Today sees the launch of one of the most comprehensive assessments of the health of the UK’s natural environment. Sadly, much of the ‘State of Nature’ report, written by new partnership of 25 research and conservation organisations, including the RSPB, doesn't make for happy reading – but there is hope so keep on reading!
But before we get there, I’m afraid we have to face the facts: much of the UK’s flora and fauna is not doing well and that’s across all habitat types, from farmland and woodland through to coastal and marine areas. And this is just the latest snapshot of a historical pattern of decline in the UK.
In a nutshell, and looking at only farmland, 60% of species are declining, 34% of them severely and many of these changes are linked to shifts in farmland management.
But - as the report also highlights, we can turn things around for at least some of these species:
“Agri-environment schemes have helped to increase the population of rare species and local populations of more widespread species, and there is evidence that even simple measures, such as those available in the English Entry Level Scheme, benefit birds”.
Every year the RSPB celebrates the work of farmers who take steps for wildlife, often through agri-environment schemes which are entirely taxpayer funded. These ‘Nature of Farming Award’ winners demonstrate just how space for nature can be reintegrated into conventional and often highly productive farming systems. Take a look at some of our recent NOFA winners here – they’re an inspirational bunch.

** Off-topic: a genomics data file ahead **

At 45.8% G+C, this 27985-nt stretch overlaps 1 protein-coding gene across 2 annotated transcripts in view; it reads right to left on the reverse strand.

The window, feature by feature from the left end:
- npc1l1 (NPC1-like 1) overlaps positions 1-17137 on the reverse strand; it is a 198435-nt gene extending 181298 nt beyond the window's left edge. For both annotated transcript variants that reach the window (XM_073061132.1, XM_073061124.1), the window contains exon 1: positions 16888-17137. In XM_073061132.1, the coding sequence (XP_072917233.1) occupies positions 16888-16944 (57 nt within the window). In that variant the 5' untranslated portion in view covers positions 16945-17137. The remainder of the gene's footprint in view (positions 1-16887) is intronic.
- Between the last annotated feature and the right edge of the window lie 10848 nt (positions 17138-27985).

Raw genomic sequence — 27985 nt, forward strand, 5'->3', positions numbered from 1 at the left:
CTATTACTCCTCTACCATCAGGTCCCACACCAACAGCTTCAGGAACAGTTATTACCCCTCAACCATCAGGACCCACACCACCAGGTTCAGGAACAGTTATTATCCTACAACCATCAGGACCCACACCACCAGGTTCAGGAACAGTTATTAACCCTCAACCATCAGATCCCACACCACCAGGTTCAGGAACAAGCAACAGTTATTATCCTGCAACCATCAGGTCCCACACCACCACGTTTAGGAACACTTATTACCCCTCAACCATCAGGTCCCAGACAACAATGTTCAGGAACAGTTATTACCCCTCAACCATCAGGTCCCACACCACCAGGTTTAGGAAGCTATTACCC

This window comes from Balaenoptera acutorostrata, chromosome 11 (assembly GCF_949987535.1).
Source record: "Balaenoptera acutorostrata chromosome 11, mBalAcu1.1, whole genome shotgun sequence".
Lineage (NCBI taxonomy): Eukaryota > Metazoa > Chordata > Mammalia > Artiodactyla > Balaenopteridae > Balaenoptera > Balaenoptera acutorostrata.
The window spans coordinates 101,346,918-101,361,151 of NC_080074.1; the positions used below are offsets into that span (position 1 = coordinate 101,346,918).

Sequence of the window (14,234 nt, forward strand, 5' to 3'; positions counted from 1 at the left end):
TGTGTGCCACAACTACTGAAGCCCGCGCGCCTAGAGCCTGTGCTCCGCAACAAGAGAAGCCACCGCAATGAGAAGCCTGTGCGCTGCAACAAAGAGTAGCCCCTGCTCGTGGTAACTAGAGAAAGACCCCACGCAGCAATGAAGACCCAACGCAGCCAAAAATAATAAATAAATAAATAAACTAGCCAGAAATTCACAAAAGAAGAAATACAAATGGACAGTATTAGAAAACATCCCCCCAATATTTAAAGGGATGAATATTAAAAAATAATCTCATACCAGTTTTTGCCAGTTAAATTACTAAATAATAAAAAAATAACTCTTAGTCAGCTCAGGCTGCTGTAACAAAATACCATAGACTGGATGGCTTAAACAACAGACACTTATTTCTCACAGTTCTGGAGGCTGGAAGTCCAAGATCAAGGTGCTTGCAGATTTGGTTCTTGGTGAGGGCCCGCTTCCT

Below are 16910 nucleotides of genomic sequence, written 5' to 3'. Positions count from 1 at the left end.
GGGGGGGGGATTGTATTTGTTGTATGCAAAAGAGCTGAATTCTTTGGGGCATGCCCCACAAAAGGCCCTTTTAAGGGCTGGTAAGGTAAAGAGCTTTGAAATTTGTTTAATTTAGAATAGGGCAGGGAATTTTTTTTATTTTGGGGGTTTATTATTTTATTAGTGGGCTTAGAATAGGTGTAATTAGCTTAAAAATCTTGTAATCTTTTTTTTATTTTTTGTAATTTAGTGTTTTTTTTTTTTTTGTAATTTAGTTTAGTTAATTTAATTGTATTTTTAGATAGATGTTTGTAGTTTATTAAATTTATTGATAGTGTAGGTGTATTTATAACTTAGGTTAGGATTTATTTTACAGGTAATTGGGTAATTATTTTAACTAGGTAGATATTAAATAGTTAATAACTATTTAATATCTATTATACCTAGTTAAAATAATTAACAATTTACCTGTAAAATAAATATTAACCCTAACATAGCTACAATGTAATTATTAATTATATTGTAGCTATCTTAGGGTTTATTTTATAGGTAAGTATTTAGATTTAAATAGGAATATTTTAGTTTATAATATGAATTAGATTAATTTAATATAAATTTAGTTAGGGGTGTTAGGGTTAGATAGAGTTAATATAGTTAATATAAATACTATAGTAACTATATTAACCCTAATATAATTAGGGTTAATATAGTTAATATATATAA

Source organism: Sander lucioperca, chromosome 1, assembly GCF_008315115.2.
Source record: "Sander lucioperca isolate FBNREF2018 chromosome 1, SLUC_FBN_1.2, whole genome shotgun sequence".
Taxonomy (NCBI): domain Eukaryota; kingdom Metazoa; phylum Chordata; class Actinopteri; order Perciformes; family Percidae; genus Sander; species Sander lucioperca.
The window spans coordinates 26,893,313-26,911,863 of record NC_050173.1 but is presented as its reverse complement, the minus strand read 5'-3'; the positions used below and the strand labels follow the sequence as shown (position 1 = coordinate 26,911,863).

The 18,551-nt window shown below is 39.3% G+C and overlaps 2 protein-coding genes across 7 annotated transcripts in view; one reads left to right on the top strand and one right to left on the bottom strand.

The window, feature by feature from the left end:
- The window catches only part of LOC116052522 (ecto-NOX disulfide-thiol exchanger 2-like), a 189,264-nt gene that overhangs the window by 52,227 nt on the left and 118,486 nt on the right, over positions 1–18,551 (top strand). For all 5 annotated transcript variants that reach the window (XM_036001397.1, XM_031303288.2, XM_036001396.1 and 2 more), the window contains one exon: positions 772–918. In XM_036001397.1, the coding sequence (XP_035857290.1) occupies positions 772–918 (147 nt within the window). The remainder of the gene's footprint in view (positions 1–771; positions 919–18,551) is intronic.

But the report does go on to say:
“However, we have not seen the much-hoped for recoveries of farmland wildlife – probably because not enough farmers have taken up the most effective agri-environment options, and available funding is limited.”
So there is still a lot for us to do. We need to squeeze more value out of agri-environment schemes so nature stands a chance of recovery and at the same time, decision makers need to ensure these schemes get the funding they need – including by transferring as much money as possible from the CAP’s ‘direct payment’ pot into rural development funding – which pays for agri-environment schemes.
We, and you know, that farmers are able to deliver fantastic things for the environment, often through some relatively minor adjustments to their farm management. But as today’s State of Nature report shows, we still need to do much more.
The good news is that there is scope to do more – for many species in decline, the challenge is not finding out what they need to recover, it’s securing the political will to ensure the options they need are in place at the necessary scale. So let’s work together to make that happen!
Guest blog by David Hirst, Natural England
A farming duo is giving wildlife in Essex a vital helping hand by creating their own version of ‘Noah’s Ark’ on their farm. Thanks to their conservation work, lapwings, lizards, snakes, bumblebees, corn buntings and turtle doves are now to be found alongside the more traditional farm animals on Moverons Farm near Brightlingsea.
Lesley Orrock and Payne Gunfield signed up to join Natural England’s Environmental Stewardship scheme - which pays farmers to use environmentally friendly farming methods on their land - and the couple are now reaping the benefits with a rich harvest of wildlife.